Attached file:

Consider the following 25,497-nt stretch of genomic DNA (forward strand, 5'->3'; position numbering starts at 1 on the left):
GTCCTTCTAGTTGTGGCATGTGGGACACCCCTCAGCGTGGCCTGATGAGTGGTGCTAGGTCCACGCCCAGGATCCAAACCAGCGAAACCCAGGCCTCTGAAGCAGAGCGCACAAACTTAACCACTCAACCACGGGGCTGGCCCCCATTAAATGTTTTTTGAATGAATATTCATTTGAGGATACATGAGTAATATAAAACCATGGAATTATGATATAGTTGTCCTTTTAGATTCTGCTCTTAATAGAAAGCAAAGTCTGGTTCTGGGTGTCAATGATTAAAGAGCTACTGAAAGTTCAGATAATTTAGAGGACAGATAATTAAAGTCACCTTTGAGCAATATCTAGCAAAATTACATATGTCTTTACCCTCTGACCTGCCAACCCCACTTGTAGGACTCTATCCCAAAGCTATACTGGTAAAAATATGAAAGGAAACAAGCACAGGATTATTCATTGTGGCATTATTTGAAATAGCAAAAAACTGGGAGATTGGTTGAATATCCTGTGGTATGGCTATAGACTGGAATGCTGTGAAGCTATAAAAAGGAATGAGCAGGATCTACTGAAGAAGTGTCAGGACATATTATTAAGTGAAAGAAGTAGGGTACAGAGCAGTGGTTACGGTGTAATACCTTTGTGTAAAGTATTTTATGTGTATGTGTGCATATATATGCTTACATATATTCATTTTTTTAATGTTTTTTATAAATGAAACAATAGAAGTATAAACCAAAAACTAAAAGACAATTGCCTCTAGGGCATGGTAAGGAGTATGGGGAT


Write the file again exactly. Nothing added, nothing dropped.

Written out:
Consider the following 25,497-nt stretch of genomic DNA (forward strand, 5'->3'; position numbering starts at 1 on the left):
GTCCTTCTAGTTGTGGCATGTGGGACACCCCTCAGCGTGGCCTGATGAGTGGTGCTAGGTCCACGCCCAGGATCCAAACCAGCGAAACCCAGGCCTCTGAAGCAGAGCGCACAAACTTAACCACTCAACCACGGGGCTGGCCCCCATTAAATGTTTTTTGAATGAATATTCATTTGAGGATACATGAGTAATATAAAACCATGGAATTATGATATAGTTGTCCTTTTAGATTCTGCTCTTAATAGAAAGCAAAGTCTGGTTCTGGGTGTCAATGATTAAAGAGCTACTGAAAGTTCAGATAATTTAGAGGACAGATAATTAAAGTCACCTTTGAGCAATATCTAGCAAAATTACATATGTCTTTACCCTCTGACCTGCCAACCCCACTTGTAGGACTCTATCCCAAAGCTATACTGGTAAAAATATGAAAGGAAACAAGCACAGGATTATTCATTGTGGCATTATTTGAAATAGCAAAAAACTGGGAGATTGGTTGAATATCCTGTGGTATGGCTATAGACTGGAATGCTGTGAAGCTATAAAAAGGAATGAGCAGGATCTACTGAAGAAGTGTCAGGACATATTATTAAGTGAAAGAAGTAGGGTACAGAGCAGTGGTTACGGTGTAATACCTTTGTGTAAAGTATTTTATGTGTATGTGTGCATATATATGCTTACATATATTCATTTTTTTAATGTTTTTTATAAATGAAACAATAGAAGTATAAACCAAAAACTAAAAGACAATTGCCTCTAGGGCATGGTAAGGAGTATGGGGAT